You are using an outdated browser. Please upgrade your browser to improve your experience.
Become a Fellow
ACP offers a number of resources to help members make sense of the MOC requirements and earn points.
Understanding MOC Requirements
Earn MOC points
The most comprehensive meeting in Internal Medicine.
April 11-13, 2019
Internal Medicine Meeting 2019
Prepare for the Certification and Maintenance of Certification (MOC)
Exam with an ACP review course.
Board Certification Review Courses
MOC Exam Prep Courses
Treating a patient? Researching a topic? Get answers now.
Visit AnnalsLearn More
Visit MKSAP 18Learn More
Visit DynaMed Plus
Ensure payment and avoid policy violations. Plus, new resources to help you navigate the Medicare Access and CHIP Reauthorization Act of 2015 (MACRA).
Access helpful forms developed by a variety of sources for patient charts, logs, information sheets, office signs, and use by practice administration.
ACP advocates on behalf on internists and their patients on a number of timely issues. Learn about where ACP stands on the following areas:
© Copyright 2018 American College of Physicians. All Rights Reserved. 190 North Independence Mall West, Philadelphia, PA 19106-1572
Toll Free: (800) 523.1546 · Local: (215) 351.2400
American College of Physicians paper expresses concern about
laws that cross traditional boundaries and intrude into the realm
of medical professionalism
August 8, 2012
(Washington) - The American College of Physicians (ACP) today
released a paper,
Statement of Principles on the Role of Governments in
Regulating the Patient-Physician Relationship, which
for the role of federal and state governments in health care and
the patient-physician relationship.
"The physician's first and primary duty is to put the patient
first," David L. Bronson, MD, FACP, president of ACP, said. "To
accomplish this duty, physicians and the medical profession have
been granted by government a privileged position in society."
Dr. Bronson noted, though, that "some recent laws and proposed
legislation appear to inappropriately infringe on clinical medical
practice and patient-physician relationships, crossing traditional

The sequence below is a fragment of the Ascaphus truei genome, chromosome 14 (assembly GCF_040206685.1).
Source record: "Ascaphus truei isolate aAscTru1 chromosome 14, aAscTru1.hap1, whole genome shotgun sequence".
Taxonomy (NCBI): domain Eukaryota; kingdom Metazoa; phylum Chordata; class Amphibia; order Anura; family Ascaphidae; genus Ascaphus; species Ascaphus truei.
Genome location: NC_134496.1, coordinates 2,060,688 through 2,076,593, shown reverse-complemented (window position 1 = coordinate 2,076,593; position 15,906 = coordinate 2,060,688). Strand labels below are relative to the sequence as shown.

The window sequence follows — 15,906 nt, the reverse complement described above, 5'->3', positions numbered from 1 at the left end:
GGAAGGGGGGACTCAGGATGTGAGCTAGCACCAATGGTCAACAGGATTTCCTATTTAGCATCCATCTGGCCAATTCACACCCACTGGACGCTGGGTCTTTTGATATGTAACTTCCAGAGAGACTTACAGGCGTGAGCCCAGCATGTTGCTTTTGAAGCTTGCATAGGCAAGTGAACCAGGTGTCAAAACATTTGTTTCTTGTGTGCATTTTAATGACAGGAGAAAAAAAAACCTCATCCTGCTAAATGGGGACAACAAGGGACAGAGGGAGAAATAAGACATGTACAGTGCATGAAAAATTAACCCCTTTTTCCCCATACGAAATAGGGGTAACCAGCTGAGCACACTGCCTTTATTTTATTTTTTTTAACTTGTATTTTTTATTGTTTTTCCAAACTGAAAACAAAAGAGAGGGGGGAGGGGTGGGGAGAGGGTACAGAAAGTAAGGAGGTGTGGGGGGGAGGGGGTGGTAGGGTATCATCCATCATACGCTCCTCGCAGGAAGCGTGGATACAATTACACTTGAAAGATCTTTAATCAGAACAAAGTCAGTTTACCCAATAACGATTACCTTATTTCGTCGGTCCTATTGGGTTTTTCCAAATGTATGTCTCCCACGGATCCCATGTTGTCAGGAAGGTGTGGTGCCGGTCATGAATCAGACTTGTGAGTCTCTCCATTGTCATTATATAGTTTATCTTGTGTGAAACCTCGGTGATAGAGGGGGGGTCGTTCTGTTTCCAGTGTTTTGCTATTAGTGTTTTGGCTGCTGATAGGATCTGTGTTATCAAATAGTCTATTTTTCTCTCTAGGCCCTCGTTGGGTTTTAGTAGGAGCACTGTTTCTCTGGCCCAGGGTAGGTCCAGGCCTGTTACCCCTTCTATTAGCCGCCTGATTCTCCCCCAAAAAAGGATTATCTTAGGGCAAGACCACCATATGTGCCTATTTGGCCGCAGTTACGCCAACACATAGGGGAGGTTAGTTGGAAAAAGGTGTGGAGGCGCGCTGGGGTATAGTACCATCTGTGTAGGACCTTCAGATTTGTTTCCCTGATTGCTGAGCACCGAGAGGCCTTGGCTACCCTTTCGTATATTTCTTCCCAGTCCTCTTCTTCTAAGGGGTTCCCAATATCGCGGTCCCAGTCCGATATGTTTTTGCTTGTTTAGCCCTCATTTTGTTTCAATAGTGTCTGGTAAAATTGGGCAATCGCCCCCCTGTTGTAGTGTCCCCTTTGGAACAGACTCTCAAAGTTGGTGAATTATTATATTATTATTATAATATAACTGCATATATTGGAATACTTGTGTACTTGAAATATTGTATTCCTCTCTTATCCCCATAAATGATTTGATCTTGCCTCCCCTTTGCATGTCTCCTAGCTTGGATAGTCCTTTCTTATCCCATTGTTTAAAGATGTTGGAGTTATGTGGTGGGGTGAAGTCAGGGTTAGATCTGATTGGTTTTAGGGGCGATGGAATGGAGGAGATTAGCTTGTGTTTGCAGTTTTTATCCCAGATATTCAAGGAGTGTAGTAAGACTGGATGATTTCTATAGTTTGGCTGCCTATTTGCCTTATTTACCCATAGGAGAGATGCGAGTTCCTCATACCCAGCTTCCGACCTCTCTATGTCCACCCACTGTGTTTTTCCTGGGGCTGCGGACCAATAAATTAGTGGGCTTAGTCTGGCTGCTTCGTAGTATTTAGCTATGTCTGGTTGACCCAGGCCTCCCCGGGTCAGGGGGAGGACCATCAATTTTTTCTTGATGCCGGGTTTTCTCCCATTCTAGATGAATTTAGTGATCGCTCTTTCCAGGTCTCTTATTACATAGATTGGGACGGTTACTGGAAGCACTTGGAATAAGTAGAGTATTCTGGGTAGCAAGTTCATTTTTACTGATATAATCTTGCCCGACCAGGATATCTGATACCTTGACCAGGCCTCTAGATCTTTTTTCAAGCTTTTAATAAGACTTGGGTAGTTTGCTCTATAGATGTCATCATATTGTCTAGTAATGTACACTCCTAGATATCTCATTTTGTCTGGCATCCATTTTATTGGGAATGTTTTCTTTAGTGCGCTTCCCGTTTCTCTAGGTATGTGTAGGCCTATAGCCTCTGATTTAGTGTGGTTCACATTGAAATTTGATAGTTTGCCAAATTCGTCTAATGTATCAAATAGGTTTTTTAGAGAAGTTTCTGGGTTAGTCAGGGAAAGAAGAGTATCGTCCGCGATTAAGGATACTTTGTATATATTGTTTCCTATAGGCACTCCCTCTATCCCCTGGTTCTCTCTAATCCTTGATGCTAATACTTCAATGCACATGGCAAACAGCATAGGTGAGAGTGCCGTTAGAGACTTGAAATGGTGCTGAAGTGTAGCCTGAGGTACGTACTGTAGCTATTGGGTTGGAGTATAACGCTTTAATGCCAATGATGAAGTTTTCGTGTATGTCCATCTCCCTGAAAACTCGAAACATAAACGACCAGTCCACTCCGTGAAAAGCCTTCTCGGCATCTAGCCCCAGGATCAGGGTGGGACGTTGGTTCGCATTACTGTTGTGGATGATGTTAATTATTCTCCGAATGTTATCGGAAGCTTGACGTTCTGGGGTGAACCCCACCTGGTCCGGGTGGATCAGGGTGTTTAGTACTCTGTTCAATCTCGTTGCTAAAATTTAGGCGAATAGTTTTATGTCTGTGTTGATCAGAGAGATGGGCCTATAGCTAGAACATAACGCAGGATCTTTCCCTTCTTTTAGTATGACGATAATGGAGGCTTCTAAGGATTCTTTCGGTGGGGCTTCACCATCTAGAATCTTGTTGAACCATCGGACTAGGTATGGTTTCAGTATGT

boundaries and intruding into the realm of medical
Pointing to examples in ACP's paper, he expressed concern about
laws that interfere, or have the potential to interfere, with
appropriate clinical practice by:
The paper, produced by ACP's Health and Public Policy with input
from ACP's Ethics, Professionalism and Human Rights Committee,
offers a framework for evaluating laws and regulations affecting
the patient-physician relationship, rather than taking a position
on the specific issues that are cited by lawmakers to impose
particular restrictions or mandates.
ACP's paper states that:
ACP recommends seven questions that should be asked about any
proposed law to impose restrictions on the patient-physician
Is the content and information or care consistent with the best
available medical evidence on clinical effectiveness and
appropriateness and professional standards of care?
Is the proposed law or regulation necessary to achieve public
health objectives that directly affect the health of the individual
patient, as well as population health, as supported by scientific
evidence, and if so, are there no other reasonable ways to achieve
the same objectives?
Could the presumed basis for a governmental role be better
addressed through advisory clinical guidelines developed by
Does the content and information or care allow for flexibility
based on individual patient circumstances and on the most
appropriate time, setting and means of delivering such information
Is the proposed law or regulation required to achieve a public
policy goal - such as protecting public health or encouraging
access to needed medical care - without preventing physicians from
addressing the healthcare needs of individual patients during
specific clinical encounters based on the patient's own
circumstances, and with minimal interference to patient-physician
Does the content and information to be provided facilitate
shared decision-making between patients and their physicians, based
on the best medical evidence, the physician's knowledge and
clinical judgment, and patient values (beliefs and preferences), or
would it undermine shared decision-making by specifying content
that is forced upon patients and physicians without regard to the
best medical evidence, the physician's clinical judgment and the
Is there a process for appeal to accommodate individual
By insisting that such questions be asked of proposed laws
before a decision is made on their adoption, legislators will have
appropriate guidance before enacting ill-considered laws that "can
cause grave damage to the patient-physician relationship and
medical professionalism and undermine the quality of care,"
concluded Dr. Bronson.
The American College of Physicians is the
largest medical specialty organization and the second-largest
physician group in the United States. ACP members include 133,000
internal medicine physicians (internists), related subspecialists,
and medical students. Internists specialize in the prevention,
detection, and treatment of illness in adults. Follow ACP on
David Kinsman, (202) firstname.lastname@example.org
Jacquelyn Blaser, (202) email@example.com